Rohingya seek justice on first anniversary of Myanmar military crackdown

Anger and anguish: Rohingya women at the at Kutupalong refugee camp, Bangladesh, protesting on the first anniversary of the Myanmar Army’s crackdown that led to a mass exodus of Muslims from the Rakhine State.   | Photo Credit: Altaf Qadri

Tens of thousands of Rohingya refugees staged angry protests for “justice” on Saturday on the first anniversary of a Myanmar military crackdown that sparked a mass exodus to camps in Bangladesh.

Many wept as they recalled the brutal killings and rapes inflicted on the Muslim minority last year as 7,00,000 fled across the border.

The biggest refugee camp in the world is rigidly controlled by Bangladesh authorities and the peaceful but charged Rohingya marches and rallies seen there were unprecedented.

‘Never again’

A local police chief, Abul Khair, said that an estimated 40,000 refugees attended marches and rallies across the camps. “We are Rohingya, we want justice,” people chanted in the Kutupalong camp, where a giant banner proclaimed: “Never Again: Rohingya Genocide Remembrance Day. 25 August, 2018.”

In a different part of the camp, thousands of women and children marched behind a huge poster declaring: “365 days of crying. Now I am angry.”

Rohingya militants staged attacks on Myanmar police posts on August 25 last year, sparking a bloody crackdown in Rakhine State. Nearly 7,000 Rohingya were killed in the first month, according to Doctors Without Borders.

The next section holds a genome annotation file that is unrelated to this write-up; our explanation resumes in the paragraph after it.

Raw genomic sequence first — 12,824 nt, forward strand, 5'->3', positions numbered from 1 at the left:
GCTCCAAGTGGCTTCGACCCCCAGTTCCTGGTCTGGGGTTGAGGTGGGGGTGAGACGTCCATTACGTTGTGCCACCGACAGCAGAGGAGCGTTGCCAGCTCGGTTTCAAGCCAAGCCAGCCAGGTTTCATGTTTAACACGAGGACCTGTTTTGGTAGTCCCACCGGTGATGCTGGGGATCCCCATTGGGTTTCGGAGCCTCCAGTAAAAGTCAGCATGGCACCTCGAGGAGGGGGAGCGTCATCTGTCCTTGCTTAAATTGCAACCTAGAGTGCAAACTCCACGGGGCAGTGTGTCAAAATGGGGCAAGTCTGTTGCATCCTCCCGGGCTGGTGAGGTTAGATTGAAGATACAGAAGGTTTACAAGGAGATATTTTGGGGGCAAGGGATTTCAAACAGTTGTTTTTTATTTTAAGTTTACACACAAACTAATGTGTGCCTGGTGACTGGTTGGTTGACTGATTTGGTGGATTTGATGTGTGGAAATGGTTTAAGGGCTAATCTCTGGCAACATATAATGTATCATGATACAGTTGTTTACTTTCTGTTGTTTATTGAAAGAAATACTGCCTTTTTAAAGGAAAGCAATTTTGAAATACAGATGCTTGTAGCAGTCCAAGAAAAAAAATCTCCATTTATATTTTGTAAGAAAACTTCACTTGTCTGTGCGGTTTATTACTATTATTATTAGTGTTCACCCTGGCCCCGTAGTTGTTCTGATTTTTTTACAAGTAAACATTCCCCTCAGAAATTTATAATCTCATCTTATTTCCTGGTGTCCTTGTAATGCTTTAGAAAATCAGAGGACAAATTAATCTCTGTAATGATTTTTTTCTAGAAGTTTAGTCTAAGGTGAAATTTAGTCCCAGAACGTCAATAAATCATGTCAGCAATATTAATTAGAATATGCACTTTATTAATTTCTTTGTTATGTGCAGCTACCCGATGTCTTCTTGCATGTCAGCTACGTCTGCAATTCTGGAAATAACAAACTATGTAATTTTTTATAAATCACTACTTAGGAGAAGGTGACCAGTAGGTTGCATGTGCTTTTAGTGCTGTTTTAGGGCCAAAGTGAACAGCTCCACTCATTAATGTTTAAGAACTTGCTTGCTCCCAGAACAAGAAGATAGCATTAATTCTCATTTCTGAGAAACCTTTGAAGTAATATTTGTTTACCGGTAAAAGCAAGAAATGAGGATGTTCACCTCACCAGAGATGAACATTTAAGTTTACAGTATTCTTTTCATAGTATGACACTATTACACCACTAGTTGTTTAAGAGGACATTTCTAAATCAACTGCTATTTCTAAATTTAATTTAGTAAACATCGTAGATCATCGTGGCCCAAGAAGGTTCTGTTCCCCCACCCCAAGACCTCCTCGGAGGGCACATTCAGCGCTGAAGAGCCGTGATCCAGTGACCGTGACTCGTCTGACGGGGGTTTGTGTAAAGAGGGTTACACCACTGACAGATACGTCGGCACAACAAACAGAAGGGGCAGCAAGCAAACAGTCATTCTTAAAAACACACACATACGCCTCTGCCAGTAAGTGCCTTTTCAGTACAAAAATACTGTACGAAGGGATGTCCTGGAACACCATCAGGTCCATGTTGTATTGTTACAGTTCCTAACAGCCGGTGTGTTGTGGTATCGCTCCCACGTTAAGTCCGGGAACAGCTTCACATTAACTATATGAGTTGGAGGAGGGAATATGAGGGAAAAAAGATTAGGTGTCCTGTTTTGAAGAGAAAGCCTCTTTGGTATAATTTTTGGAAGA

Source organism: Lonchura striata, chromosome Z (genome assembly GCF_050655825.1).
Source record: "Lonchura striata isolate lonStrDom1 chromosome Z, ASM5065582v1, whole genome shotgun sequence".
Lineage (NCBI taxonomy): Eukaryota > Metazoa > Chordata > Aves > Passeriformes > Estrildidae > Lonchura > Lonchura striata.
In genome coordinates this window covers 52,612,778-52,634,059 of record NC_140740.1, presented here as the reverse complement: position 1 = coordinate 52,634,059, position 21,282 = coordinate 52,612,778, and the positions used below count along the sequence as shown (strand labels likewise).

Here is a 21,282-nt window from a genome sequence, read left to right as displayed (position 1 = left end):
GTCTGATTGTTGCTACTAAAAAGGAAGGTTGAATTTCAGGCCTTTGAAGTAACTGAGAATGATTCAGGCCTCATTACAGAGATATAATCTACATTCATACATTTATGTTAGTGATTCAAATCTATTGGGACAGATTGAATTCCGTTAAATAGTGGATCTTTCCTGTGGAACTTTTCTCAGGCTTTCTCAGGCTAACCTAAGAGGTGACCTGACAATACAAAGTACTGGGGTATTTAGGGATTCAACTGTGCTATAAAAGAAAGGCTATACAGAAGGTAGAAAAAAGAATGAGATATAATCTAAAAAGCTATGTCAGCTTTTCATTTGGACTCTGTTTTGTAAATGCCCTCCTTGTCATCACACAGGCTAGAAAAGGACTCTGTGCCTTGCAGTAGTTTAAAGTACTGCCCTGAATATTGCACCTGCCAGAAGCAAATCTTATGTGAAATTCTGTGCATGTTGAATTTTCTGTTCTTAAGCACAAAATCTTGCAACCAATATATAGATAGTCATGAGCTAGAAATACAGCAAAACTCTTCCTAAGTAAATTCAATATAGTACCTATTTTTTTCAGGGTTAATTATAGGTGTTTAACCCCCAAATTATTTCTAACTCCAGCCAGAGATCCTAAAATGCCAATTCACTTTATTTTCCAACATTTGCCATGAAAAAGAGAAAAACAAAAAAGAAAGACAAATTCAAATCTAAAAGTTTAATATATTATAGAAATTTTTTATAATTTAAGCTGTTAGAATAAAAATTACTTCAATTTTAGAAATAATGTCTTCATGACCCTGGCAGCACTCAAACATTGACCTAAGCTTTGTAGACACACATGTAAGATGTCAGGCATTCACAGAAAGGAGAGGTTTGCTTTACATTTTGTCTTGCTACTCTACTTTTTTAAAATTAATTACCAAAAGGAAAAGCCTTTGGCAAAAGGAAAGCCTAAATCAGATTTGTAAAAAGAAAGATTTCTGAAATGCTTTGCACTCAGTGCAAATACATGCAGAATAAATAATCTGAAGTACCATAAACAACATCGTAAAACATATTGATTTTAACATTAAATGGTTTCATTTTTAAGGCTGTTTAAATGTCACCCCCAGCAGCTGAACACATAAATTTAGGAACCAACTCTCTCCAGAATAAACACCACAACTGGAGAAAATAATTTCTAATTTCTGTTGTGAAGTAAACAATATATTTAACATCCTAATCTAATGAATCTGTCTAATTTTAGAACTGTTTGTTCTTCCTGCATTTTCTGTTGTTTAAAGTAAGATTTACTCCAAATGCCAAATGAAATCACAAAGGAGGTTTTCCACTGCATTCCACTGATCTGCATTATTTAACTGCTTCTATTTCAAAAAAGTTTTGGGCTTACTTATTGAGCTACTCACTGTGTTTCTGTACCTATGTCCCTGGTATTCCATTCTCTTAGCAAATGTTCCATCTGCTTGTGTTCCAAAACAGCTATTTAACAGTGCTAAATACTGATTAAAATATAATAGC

Columns of people marching through the camp on Saturday waved banners and chanted Allahu Akbar (God is Great).

Myanmar authorities, who insist their forces only targeted insurgents, have made an agreement with Bangladesh to repatriate refugees but only a handful have gone back. Rohingya leaders say the exiles will not return home unless their safety is guaranteed.

Myanmar’s civilian leader Aung San Suu Kyi this week said it was up to Bangladesh “to decide how quickly” repatriation of the refugees can be accomplished.

She said the “terrorist threat” posed by Rohingya militants remains “real and present”.

The Arakan Rohingya Salvation Army, which has been blamed for attacks in Myanmar, issued an anniversary statement in which it condemned Myanmar’s “terrorist government and genocidal military”.

Our code of editorial values

Related Topics
This article is closed for comments.
Please Email the Editor

Printable version | Jun 20, 2021 10:32:06 AM |

Next Story